Wallendas Seven Person Pyramid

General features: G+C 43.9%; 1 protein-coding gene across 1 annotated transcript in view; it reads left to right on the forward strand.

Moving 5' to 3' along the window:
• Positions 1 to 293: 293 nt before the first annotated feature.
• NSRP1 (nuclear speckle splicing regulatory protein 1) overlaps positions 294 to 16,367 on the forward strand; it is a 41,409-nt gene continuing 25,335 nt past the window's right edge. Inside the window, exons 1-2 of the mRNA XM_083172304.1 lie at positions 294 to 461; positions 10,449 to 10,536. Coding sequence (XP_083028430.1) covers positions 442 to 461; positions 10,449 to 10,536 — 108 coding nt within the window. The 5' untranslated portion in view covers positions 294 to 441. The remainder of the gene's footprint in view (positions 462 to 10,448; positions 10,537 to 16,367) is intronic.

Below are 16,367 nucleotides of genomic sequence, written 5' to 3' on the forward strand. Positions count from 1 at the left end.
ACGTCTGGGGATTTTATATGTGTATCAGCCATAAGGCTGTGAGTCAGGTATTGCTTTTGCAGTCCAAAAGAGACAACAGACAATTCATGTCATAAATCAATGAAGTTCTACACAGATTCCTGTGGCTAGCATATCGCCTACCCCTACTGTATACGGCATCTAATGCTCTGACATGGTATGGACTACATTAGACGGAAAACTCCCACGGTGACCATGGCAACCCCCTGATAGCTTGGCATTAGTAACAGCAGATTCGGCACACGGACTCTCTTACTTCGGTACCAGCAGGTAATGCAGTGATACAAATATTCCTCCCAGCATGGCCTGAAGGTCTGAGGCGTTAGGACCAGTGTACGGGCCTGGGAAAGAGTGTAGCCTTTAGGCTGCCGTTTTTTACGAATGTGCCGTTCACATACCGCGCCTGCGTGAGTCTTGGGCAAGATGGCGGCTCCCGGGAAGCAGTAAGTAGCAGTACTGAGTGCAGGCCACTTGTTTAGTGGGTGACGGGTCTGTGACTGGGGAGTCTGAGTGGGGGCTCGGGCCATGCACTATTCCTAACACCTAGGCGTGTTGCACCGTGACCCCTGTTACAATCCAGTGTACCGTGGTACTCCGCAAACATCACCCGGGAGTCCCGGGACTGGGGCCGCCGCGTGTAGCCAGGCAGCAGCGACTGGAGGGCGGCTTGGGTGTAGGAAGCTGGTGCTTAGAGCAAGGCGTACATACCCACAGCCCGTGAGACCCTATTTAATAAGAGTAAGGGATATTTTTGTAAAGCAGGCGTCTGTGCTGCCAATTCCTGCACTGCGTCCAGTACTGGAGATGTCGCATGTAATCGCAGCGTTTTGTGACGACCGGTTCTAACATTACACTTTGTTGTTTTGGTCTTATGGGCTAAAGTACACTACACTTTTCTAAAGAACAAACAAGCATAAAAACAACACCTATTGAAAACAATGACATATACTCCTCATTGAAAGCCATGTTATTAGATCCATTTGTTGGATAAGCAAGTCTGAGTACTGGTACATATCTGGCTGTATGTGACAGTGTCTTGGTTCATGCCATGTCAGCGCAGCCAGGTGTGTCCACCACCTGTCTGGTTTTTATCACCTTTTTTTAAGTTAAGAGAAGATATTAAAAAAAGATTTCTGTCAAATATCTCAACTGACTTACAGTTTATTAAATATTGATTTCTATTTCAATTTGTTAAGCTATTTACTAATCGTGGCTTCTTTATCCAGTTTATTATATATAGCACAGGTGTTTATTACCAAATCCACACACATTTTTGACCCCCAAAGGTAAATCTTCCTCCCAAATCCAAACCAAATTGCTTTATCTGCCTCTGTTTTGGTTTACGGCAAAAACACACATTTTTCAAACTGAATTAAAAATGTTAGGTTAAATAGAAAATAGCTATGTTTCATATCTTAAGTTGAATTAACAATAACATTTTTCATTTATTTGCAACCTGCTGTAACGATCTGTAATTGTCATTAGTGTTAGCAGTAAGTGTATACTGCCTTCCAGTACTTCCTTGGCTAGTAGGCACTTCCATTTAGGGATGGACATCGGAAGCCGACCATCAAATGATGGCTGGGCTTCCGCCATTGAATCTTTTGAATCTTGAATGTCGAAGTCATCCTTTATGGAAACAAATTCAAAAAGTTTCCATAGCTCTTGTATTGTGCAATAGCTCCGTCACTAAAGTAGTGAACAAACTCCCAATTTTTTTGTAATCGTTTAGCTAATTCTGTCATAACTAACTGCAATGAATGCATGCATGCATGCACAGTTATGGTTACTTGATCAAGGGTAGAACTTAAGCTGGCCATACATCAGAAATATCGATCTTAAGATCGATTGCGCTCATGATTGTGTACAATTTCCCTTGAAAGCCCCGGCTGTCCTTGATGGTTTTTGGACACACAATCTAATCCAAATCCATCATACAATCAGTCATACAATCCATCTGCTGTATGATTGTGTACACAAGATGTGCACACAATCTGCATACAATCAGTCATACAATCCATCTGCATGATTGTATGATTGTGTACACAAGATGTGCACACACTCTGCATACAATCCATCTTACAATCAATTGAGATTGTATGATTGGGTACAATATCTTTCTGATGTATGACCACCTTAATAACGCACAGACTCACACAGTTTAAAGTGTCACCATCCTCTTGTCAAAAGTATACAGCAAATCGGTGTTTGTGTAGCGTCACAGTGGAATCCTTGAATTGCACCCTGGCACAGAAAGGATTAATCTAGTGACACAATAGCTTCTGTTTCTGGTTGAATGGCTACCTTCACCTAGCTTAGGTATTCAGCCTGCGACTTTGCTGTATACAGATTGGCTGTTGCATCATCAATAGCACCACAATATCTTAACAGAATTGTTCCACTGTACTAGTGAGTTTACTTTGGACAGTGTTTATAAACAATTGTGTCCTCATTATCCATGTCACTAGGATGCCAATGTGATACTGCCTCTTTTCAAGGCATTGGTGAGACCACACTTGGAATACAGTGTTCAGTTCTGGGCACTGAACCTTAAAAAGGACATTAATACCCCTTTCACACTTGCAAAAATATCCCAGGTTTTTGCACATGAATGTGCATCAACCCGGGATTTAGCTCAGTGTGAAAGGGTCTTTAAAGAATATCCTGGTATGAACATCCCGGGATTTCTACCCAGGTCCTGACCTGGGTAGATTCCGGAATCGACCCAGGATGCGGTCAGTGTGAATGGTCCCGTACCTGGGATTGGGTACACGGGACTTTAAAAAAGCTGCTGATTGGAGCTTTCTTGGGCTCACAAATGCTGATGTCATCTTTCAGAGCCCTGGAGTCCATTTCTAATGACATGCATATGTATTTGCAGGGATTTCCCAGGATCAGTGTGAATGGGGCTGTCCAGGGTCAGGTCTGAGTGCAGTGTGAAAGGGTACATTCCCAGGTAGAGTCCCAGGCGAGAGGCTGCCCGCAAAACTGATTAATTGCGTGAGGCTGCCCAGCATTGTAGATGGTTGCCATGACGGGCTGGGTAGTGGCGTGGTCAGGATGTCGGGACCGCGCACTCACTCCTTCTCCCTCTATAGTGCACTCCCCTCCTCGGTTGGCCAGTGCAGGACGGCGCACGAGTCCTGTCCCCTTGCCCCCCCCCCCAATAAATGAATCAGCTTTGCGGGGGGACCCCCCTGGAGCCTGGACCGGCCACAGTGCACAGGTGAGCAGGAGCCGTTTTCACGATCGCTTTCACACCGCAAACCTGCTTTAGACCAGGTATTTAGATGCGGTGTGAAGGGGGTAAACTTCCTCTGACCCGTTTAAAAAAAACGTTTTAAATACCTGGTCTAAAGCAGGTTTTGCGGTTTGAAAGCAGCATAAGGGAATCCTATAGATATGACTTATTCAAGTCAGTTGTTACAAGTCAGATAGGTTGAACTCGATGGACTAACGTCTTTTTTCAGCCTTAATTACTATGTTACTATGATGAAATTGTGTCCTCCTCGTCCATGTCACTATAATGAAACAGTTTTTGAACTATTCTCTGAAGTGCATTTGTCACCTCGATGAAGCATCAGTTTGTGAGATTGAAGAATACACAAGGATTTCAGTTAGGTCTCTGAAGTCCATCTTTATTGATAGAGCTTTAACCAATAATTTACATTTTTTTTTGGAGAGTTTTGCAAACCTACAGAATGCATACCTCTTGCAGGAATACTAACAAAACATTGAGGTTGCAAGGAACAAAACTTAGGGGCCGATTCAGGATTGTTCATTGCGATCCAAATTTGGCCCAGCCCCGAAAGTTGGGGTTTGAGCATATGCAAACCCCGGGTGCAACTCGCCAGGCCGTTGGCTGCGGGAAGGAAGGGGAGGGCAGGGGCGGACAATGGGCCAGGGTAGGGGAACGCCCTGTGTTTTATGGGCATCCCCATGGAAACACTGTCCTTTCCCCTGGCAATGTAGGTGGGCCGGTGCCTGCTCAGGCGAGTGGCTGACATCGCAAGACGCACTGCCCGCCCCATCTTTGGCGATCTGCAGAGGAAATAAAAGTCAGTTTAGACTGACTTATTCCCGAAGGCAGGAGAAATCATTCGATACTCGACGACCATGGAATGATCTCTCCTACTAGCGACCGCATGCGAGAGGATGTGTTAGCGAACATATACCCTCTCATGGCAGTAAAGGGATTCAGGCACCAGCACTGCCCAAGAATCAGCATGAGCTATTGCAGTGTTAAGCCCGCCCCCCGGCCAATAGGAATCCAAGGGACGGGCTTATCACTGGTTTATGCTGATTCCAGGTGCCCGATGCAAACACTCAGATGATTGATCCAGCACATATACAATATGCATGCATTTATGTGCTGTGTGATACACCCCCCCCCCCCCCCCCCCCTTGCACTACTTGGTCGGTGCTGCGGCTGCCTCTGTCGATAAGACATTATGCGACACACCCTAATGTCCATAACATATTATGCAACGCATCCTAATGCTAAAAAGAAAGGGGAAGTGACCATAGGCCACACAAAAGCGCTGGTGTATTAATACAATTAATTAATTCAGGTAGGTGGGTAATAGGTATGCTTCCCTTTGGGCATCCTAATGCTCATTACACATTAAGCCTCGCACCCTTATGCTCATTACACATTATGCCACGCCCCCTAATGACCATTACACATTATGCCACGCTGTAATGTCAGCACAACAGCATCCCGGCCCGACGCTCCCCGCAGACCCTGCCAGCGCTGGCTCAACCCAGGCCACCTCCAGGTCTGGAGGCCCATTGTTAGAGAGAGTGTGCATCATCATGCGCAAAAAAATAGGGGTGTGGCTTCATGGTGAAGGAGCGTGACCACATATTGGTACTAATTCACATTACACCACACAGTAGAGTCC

In the mid 1940’s, family patriarch Karl Wallenda created the Wallenda’s most defining feat on the wire, the 7 person pyramid. Continuing in his endeavor to create ever more daring and unique tricks, Karl modeled his vision for the rest of the family: 7 people, 3 levels, 4 men on the wire connected by shoulder bars, 2 more men standing atop those bars connected by yet another shoulder bar, finished by 1 woman at the very pinnacle.  The mere assembly of the pyramid on the wire required the highest level of intricacy, and crossing the wire required all seven members to coordinate their movements as one.  In 1947, the Wallenda’s premiered this epic feat, and for 14 years, it was their defining triumph on the wire.  However, in 1962, it also became the source of the Wallenda’s greatest tragedy, when the pyramid collapsed during a performance in Detroit. For years, the seven person pyramid was relegated to the archives of Wallenda family lore; but in 1999, it would again be at the heart of one of the Wallenda’s greatest triumphs.  Returning to Detroit, to the very same arena in which the pyramid had fallen, the 6th and 7th generations of the Wallenda family joined together to pay tribute to the generations that had gone before them, and successfully performed the pyramid to the amazement of sold out audiences and world wide media.  At the time, the youngest member in the pyramid, Nik Wallenda now continues to carry the legacy forward, training and leading his troupe in performing “the seven”, and exhibiting the spirit of the Wallenda family that in triumph or tragedy will Never Give Up.